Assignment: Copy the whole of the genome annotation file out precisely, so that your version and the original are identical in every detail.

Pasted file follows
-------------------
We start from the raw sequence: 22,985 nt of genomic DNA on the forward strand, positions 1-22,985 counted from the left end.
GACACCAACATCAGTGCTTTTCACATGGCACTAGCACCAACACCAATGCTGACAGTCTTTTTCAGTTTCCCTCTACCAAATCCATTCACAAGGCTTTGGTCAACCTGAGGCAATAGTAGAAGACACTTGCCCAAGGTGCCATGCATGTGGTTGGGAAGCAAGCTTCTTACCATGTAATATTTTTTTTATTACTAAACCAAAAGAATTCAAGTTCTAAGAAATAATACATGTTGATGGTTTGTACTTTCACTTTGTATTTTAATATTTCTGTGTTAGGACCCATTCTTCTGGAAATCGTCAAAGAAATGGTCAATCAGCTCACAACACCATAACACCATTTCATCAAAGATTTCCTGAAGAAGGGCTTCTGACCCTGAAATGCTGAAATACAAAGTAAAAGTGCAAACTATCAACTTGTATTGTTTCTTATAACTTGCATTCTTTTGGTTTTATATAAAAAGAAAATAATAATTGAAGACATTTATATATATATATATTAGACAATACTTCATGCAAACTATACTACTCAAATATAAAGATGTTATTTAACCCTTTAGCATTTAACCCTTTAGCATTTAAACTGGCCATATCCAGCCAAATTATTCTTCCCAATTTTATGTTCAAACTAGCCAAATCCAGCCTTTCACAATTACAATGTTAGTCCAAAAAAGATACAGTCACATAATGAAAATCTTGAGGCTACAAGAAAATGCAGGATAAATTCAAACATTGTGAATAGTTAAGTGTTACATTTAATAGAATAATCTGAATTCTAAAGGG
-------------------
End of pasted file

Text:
We start from the raw sequence: 22,985 nt of genomic DNA on the forward strand, positions 1-22,985 counted from the left end.
GACACCAACATCAGTGCTTTTCACATGGCACTAGCACCAACACCAATGCTGACAGTCTTTTTCAGTTTCCCTCTACCAAATCCATTCACAAGGCTTTGGTCAACCTGAGGCAATAGTAGAAGACACTTGCCCAAGGTGCCATGCATGTGGTTGGGAAGCAAGCTTCTTACCATGTAATATTTTTTTTATTACTAAACCAAAAGAATTCAAGTTCTAAGAAATAATACATGTTGATGGTTTGTACTTTCACTTTGTATTTTAATATTTCTGTGTTAGGACCCATTCTTCTGGAAATCGTCAAAGAAATGGTCAATCAGCTCACAACACCATAACACCATTTCATCAAAGATTTCCTGAAGAAGGGCTTCTGACCCTGAAATGCTGAAATACAAAGTAAAAGTGCAAACTATCAACTTGTATTGTTTCTTATAACTTGCATTCTTTTGGTTTTATATAAAAAGAAAATAATAATTGAAGACATTTATATATATATATATTAGACAATACTTCATGCAAACTATACTACTCAAATATAAAGATGTTATTTAACCCTTTAGCATTTAACCCTTTAGCATTTAAACTGGCCATATCCAGCCAAATTATTCTTCCCAATTTTATGTTCAAACTAGCCAAATCCAGCCTTTCACAATTACAATGTTAGTCCAAAAAAGATACAGTCACATAATGAAAATCTTGAGGCTACAAGAAAATGCAGGATAAATTCAAACATTGTGAATAGTTAAGTGTTACATTTAATAGAATAATCTGAATTCTAAAGGG